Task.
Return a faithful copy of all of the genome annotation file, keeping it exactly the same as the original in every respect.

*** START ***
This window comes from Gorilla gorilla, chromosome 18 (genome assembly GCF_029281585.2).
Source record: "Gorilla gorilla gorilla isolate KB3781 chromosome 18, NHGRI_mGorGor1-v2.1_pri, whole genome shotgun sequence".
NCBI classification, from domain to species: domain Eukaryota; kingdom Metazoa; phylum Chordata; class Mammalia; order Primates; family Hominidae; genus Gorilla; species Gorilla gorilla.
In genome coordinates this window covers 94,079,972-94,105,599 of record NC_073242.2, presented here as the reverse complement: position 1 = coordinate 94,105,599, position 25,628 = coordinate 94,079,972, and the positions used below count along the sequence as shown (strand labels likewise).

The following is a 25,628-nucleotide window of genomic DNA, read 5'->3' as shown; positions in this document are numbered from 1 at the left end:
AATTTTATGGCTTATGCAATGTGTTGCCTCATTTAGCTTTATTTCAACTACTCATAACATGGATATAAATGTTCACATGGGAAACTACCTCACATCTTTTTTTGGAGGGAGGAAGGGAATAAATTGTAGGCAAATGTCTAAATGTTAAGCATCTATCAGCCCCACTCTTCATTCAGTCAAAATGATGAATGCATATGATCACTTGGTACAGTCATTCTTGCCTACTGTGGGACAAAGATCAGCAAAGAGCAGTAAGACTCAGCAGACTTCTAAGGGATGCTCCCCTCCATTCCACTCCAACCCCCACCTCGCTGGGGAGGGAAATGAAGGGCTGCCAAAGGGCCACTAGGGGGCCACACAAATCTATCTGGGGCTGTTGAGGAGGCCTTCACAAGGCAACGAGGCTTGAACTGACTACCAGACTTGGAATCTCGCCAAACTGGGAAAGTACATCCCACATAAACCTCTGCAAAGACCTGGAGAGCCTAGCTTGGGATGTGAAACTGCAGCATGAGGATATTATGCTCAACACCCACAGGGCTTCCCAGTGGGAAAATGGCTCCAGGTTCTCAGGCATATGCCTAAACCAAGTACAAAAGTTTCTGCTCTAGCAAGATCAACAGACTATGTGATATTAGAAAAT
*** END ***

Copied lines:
This window comes from Gorilla gorilla, chromosome 18 (genome assembly GCF_029281585.2).
Source record: "Gorilla gorilla gorilla isolate KB3781 chromosome 18, NHGRI_mGorGor1-v2.1_pri, whole genome shotgun sequence".
NCBI classification, from domain to species: domain Eukaryota; kingdom Metazoa; phylum Chordata; class Mammalia; order Primates; family Hominidae; genus Gorilla; species Gorilla gorilla.
In genome coordinates this window covers 94,079,972-94,105,599 of record NC_073242.2, presented here as the reverse complement: position 1 = coordinate 94,105,599, position 25,628 = coordinate 94,079,972, and the positions used below count along the sequence as shown (strand labels likewise).

The following is a 25,628-nucleotide window of genomic DNA, read 5'->3' as shown; positions in this document are numbered from 1 at the left end:
AATTTTATGGCTTATGCAATGTGTTGCCTCATTTAGCTTTATTTCAACTACTCATAACATGGATATAAATGTTCACATGGGAAACTACCTCACATCTTTTTTTGGAGGGAGGAAGGGAATAAATTGTAGGCAAATGTCTAAATGTTAAGCATCTATCAGCCCCACTCTTCATTCAGTCAAAATGATGAATGCATATGATCACTTGGTACAGTCATTCTTGCCTACTGTGGGACAAAGATCAGCAAAGAGCAGTAAGACTCAGCAGACTTCTAAGGGATGCTCCCCTCCATTCCACTCCAACCCCCACCTCGCTGGGGAGGGAAATGAAGGGCTGCCAAAGGGCCACTAGGGGGCCACACAAATCTATCTGGGGCTGTTGAGGAGGCCTTCACAAGGCAACGAGGCTTGAACTGACTACCAGACTTGGAATCTCGCCAAACTGGGAAAGTACATCCCACATAAACCTCTGCAAAGACCTGGAGAGCCTAGCTTGGGATGTGAAACTGCAGCATGAGGATATTATGCTCAACACCCACAGGGCTTCCCAGTGGGAAAATGGCTCCAGGTTCTCAGGCATATGCCTAAACCAAGTACAAAAGTTTCTGCTCTAGCAAGATCAACAGACTATGTGATATTAGAAAAT